This week saw the latest development in Spain’s ongoing campaign for greater integration within the EU - or so a cynic could say. On Wednesday, it was announced that the EU has been awarded Spain’s Princess of Asturias 2017 Concord Prize for maintaining harmonious relationships between its member states. The prize-giving committee said that they were giving the award to the EU because it is “a unique model of supranational political integration”.
Anyone who’s been aware of what the Spanish government has been up to lately - apart from trying to push through a belated 2017 budget - won’t be surprised at this. Back in February, Mariano Rajoy’s Popular Party submitted a document to Brussels in which it proposed, among other things, a common banking union and an EU-wide unemployment scheme. This was followed up, just last week, by an interview given to the UK’s Financial Times by economy minister Luis de Guindos; in this, De Guindos argued that the EU’s survival depended on tighter economic ties and on the bloc’s executive being given more control over member states’ economies.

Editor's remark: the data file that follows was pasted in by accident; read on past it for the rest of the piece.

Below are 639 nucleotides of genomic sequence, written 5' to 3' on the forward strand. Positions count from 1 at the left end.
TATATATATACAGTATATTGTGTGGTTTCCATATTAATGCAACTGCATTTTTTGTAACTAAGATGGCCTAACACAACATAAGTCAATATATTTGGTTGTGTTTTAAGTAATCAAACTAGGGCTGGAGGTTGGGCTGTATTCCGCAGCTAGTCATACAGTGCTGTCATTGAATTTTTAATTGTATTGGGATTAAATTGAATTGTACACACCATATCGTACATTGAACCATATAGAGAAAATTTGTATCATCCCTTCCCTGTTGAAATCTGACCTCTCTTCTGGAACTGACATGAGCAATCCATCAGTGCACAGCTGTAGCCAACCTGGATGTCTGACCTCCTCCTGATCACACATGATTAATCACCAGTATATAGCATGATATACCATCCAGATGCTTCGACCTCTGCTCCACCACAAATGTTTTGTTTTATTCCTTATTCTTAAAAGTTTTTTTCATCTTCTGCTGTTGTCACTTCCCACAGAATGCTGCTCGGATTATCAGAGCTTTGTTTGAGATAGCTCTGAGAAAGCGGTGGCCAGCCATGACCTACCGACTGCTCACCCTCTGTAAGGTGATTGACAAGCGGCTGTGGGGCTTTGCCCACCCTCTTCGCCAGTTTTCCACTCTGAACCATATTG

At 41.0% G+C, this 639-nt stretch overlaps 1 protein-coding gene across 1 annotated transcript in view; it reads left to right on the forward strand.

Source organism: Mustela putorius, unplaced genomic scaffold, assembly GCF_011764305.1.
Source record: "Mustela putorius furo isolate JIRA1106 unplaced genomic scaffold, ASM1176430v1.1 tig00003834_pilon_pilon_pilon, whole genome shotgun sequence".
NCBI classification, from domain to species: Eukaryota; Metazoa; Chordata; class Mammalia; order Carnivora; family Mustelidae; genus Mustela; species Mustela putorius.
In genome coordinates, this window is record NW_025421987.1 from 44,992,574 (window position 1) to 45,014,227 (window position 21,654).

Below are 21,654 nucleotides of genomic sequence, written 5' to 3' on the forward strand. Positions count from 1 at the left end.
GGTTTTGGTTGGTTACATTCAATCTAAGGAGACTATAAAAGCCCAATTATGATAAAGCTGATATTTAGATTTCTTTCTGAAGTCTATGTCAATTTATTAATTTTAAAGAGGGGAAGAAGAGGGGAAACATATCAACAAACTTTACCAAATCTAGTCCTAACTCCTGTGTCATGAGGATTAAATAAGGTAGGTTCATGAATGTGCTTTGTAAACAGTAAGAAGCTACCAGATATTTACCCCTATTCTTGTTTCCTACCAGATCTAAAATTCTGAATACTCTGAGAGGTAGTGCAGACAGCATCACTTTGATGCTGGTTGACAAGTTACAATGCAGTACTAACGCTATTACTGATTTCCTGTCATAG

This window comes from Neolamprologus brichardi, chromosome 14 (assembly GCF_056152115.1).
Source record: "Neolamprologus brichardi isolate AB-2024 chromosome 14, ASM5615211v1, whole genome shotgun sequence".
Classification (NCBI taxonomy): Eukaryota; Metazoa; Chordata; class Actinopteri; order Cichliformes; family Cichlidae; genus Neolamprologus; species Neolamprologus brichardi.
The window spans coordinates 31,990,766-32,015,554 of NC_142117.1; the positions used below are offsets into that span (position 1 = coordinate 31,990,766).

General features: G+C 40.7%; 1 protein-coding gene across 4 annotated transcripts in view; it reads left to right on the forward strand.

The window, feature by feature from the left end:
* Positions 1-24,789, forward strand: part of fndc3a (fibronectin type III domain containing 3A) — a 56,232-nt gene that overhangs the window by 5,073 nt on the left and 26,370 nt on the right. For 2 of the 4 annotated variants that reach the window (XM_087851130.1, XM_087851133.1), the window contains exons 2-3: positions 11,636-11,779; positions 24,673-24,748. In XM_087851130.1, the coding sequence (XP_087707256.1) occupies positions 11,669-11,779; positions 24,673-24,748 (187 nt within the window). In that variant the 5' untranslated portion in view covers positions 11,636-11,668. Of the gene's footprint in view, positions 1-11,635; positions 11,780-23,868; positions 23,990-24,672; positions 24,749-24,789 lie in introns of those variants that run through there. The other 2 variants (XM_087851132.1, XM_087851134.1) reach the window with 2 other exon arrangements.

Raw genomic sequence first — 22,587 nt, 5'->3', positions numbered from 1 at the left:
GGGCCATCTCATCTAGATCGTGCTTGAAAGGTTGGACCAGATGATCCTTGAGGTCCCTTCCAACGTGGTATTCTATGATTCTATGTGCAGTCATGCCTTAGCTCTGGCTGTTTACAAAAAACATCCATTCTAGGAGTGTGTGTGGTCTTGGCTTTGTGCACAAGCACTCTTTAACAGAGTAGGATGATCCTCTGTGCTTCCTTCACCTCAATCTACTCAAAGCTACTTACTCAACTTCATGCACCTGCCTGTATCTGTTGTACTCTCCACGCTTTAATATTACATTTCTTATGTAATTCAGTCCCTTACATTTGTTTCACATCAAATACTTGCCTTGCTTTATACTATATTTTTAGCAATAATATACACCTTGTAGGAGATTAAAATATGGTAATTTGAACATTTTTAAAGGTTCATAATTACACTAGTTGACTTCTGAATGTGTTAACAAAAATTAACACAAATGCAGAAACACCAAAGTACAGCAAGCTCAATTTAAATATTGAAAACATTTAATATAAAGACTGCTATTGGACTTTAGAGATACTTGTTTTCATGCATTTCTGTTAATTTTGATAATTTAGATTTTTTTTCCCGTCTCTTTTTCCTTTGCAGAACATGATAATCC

It seems a little more than coincidental, then, that this year the Spanish government has chosen to celebrate the EU for doing - or trying to do - something which it wants it to do better. There is also a delicious irony in giving an award to Brussels for ensuring the “peaceful, progressive and free association of its members” when one of its most powerful nations has just started the process of leaving, threatening the bloc’s very survival in doing so. The EU might be guided by the ideal of “supranational political integration” but clearly the reality of achieving it is another matter.
Spain, though generally pro-EU, has also been a recalcitrant member of late. Rajoy’s government has failed to meet Brussels’ deficit reduction targets every year since it’s been in power and narrowly avoided an EU-imposed fine for its fiscal laxity last July. In letting Spain off the hook, the Commission gave Spain an extra two years - until 2018 - to bring its deficit under the EU ceiling of 3%. This is why it was weird to hear De Guindos telling the FT last week, “You need someone who can say to Spain, ‘You need to have [for example] a labour market reform and this has got to be done by the end of the year’.” Swap “labour market reform” for “reduced budget deficit” and this is exactly what the EU has been telling Spain for years.
You can’t help wondering if Rajoy’s government is hoping that the prize will encourage officials in Brussels to look a little more favourably upon Spain. The Concord award, by the way, also carries a cash prize of €50,000: macroeconomically-speaking it’s a tiny sum, granted - but still one that the Spanish government could have better spent elsewhere.